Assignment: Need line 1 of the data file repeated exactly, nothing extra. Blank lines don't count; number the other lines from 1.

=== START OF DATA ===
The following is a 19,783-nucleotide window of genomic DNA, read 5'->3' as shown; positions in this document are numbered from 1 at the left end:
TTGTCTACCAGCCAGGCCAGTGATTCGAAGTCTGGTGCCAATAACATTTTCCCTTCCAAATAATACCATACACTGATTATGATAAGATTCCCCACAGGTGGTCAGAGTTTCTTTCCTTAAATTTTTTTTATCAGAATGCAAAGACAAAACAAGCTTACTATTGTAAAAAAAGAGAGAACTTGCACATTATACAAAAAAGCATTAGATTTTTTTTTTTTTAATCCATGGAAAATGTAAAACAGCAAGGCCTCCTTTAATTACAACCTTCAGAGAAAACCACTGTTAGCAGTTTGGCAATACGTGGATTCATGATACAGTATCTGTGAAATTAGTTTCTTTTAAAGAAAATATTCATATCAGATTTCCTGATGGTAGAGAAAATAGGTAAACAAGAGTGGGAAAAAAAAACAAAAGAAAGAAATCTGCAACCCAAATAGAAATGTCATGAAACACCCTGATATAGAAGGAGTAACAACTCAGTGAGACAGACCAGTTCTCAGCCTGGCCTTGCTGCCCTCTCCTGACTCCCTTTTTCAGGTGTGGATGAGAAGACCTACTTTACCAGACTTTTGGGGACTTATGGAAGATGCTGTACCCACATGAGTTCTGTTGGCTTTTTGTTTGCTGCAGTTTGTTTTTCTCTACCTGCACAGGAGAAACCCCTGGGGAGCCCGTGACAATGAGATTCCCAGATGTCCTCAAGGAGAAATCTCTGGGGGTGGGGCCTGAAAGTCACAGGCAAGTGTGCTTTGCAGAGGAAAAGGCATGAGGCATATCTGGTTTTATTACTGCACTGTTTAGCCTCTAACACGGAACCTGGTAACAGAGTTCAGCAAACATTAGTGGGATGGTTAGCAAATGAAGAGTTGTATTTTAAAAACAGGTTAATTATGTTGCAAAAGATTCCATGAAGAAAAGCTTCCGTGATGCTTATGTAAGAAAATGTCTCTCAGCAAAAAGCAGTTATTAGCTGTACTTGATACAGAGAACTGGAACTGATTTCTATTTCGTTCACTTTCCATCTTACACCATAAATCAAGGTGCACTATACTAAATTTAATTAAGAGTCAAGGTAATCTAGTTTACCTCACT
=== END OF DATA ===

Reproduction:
The following is a 19,783-nucleotide window of genomic DNA, read 5'->3' as shown; positions in this document are numbered from 1 at the left end: